Beyond Meat (BYND) reported third quarter results on Monday evening. To put it as politely as possible, the performance was truly awful. The firm had a lousy quarter. By the numbers, Beyond Meat posted adjusted EPS of $-0.28, badly missing expectations of positive $0.05. Revenue generation did grow 2.7% to $94.44 million, but investors must understand that this is an exceptionally nasty miss versus industry projections up in the low $130 million’s. Year over year sales growth has gone over the past four quarters from 213% to 141% to 69% to this 2.7%. The pandemic has ground sales growth to something very close to a halt. Positive news of a potential vaccine should have supported the stock, but there is much more to this story.
Looking past headline performance, we see gross margin that dropped from 34.2% to 27%, we see adjusted EBITDA margin that plummeted from +9.7% to -4.5%, and we see what looks like it could be concerning news (or lack of news) regarding the firm’s relationship with McDonald’s (MCD) followed by more optimistic news concerning a growing relationship with Yum! Brands (YUM) . Let’s talk about this.
On The Quarter
CEO Ethan Brown stated, “We experienced the full, brunt and unpredictability of Covid-19’s impact for the first time in Q3, producing net revenues of $94M, a sequential drop from record revenues of $113M in Q2.” Brown went on… “While the effect of Covid-19 in our foodservice business is offset by the unprecedented surge and retail grocery demand in the second quarter, our third quarter did not enjoy the same level of benefit and was conversely disadvantaged by consumer stock freezers and subsequent moderation in buying following this run-up in grocery spending in the previous quarter.”
I have two questions for Brown that if I were on the call, I would have liked to have asked.
1) The food is not cheap. Do you think perhaps consumers just can not afford these products in this economy without fiscal help?
2) Why did you not warn ahead of the release? I think shareholders (I am not one) probably would have appreciated that.
There was certainly confusion created coming out of the McDonald’s investor event as that fast food chain announced it’s forthcoming “McPlant” sandwich. Beyond Meat, as well as many investors, had expected that Beyond Meat would be a supplier to the chain once it moved forward with a plant based sandwich offering. After all, the firm had co-created a plant based patty that McDonald’s had tested in the Toronto area market. McDonald’s did not mention Beyond Meat, nor any potential supplier, leaving investors with the idea that McDonald’s may go this alone, develop their own product or use Beyond Meat products sans Beyond Meat branding. This was taken very badly overnight by traders.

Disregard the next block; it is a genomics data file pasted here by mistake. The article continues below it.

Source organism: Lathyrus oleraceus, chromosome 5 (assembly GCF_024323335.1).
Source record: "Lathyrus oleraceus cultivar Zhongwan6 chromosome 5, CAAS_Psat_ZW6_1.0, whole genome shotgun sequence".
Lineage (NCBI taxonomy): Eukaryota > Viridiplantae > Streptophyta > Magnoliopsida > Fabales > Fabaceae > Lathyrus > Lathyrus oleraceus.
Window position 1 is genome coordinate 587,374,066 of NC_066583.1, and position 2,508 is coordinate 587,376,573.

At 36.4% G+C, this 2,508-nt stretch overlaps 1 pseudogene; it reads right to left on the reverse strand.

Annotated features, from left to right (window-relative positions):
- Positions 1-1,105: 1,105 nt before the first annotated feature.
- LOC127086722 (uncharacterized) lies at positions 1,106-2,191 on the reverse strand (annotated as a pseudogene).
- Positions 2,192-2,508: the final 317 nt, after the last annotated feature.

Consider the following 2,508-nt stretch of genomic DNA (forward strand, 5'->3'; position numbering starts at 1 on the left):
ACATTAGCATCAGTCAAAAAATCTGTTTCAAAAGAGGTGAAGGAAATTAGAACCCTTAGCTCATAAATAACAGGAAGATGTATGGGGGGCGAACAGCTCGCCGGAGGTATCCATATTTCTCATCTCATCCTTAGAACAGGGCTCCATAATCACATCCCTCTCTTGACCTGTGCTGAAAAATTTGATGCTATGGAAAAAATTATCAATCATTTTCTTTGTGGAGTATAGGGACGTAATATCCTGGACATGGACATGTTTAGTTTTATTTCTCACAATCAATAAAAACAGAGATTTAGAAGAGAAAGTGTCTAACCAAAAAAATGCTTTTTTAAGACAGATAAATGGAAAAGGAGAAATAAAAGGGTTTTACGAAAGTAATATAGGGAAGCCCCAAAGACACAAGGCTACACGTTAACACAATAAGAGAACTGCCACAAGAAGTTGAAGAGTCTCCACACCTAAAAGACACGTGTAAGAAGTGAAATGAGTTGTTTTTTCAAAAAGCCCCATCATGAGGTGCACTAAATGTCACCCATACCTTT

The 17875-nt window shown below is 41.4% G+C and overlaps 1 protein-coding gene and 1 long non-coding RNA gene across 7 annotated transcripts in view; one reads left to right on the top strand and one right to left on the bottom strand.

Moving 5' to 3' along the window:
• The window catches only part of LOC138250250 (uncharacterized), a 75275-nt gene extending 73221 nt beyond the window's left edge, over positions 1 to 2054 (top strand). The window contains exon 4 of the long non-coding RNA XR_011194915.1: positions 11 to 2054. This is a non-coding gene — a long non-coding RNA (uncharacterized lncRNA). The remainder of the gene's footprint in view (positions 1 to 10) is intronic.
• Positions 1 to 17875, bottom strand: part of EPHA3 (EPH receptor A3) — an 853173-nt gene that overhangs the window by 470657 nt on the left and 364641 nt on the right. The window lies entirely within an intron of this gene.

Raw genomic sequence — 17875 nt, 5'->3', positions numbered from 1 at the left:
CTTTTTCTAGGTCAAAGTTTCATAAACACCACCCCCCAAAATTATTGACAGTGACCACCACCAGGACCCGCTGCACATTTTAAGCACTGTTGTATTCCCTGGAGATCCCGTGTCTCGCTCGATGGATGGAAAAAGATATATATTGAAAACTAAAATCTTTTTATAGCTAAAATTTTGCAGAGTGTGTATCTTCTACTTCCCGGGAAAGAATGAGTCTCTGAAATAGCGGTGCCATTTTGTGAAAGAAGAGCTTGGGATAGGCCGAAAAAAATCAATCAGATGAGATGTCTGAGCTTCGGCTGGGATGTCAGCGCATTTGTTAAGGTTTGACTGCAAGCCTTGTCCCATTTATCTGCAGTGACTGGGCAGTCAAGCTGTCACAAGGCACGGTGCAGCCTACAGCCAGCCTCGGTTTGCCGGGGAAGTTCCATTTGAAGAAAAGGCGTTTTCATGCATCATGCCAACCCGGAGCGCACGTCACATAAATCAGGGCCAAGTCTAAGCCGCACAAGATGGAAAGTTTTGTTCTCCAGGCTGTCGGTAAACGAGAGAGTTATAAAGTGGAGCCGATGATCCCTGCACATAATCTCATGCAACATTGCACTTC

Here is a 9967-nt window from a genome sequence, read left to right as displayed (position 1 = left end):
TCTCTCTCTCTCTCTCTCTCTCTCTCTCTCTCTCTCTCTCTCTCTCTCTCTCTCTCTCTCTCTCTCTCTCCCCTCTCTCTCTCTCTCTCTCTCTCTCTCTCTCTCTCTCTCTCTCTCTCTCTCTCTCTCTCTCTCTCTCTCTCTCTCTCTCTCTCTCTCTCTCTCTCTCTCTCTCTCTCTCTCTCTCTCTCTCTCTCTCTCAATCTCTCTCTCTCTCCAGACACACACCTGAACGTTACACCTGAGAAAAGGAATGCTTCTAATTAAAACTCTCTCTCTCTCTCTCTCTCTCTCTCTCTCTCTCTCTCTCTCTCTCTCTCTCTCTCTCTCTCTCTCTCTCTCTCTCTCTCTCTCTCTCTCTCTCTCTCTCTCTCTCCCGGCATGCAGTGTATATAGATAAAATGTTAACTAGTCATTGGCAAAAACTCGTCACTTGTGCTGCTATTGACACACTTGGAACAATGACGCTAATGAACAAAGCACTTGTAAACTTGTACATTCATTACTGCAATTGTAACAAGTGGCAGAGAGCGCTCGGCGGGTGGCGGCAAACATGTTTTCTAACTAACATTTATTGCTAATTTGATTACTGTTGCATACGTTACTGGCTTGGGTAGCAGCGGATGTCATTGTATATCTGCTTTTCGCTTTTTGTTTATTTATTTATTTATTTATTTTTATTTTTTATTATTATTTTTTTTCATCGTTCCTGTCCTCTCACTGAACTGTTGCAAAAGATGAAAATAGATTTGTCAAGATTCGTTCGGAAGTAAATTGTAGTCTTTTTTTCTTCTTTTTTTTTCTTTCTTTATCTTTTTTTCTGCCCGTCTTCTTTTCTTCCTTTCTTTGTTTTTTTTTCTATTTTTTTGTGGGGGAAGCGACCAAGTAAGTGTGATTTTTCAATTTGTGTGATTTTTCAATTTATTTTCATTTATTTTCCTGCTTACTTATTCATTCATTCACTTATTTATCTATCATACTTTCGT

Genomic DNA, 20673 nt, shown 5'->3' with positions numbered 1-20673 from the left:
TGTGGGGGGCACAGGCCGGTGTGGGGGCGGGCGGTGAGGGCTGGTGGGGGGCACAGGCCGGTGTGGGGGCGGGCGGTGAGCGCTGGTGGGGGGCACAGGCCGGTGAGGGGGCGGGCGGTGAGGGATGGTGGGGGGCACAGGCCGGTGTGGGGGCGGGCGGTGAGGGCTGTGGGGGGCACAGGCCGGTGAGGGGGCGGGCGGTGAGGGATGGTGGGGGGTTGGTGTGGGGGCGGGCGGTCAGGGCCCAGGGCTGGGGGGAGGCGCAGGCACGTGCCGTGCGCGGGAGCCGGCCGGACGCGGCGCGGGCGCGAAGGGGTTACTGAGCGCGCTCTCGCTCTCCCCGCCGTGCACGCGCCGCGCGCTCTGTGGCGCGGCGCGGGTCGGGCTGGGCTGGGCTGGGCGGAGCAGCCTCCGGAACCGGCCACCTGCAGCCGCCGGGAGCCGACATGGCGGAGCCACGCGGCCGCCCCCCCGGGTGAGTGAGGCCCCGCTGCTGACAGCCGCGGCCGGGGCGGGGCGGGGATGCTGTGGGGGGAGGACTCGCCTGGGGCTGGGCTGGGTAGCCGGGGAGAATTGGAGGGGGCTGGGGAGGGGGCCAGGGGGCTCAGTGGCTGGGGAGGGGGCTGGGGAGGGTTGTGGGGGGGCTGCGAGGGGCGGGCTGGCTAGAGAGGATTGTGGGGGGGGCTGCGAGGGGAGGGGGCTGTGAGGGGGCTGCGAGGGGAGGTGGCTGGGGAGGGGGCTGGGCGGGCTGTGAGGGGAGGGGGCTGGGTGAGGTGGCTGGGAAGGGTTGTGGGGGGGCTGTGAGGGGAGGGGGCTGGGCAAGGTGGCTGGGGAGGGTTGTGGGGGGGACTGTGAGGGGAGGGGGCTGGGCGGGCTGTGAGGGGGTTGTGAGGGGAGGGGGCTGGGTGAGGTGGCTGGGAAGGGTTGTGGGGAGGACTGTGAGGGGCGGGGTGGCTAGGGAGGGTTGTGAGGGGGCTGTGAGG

On Yum! Brands
Better news broke later on Monday night. The Pizza Hut division of Yum! Brands announced a partnership with Beyond Meat that would bring plant based faux meat pizzas to consumers both in the U.S. and in the UK. While Brown seems to be waiting to hear from McDonald’s, on this he seemed to be on sure footing as he said, “We’re thrilled to be on this journey with Pizza Hut that enables us to further increase access to better-for-you plant-based meat as we continue to expand our partnership with Yum! Brands.”
The firm did not offer formal guidance though did focus on the unpredictability of the virus and its impact on food services. Here are comments made by investment firm Piper Sandler on the matter. Piper Sandler upgraded BYND to Overweight, while reducing its target from $178 to $144. Piper also reduced sales estimates for 2020 from $535 million all the way to $395 million. Are you following this? That’s all at one time. If I am long this name, I find no solace in this upgrade.
What do I think? I have no technical interest in this equity unless it retakes the 50 day SMSA at $125. That said, I may have speculative interest close to $110. A trader could sell (write) the $110 puts expiring this Friday for a rough $2. That pays the trader upfront for taking on potential equity risk at a discount. Said trader could contain that risk by purchasing a like number of similarly dated $100 puts for a cool $0.60 or so. Just an idea.
Get an email alert each time I write an article for Real Money. Click the “+Follow” next to my byline to this article.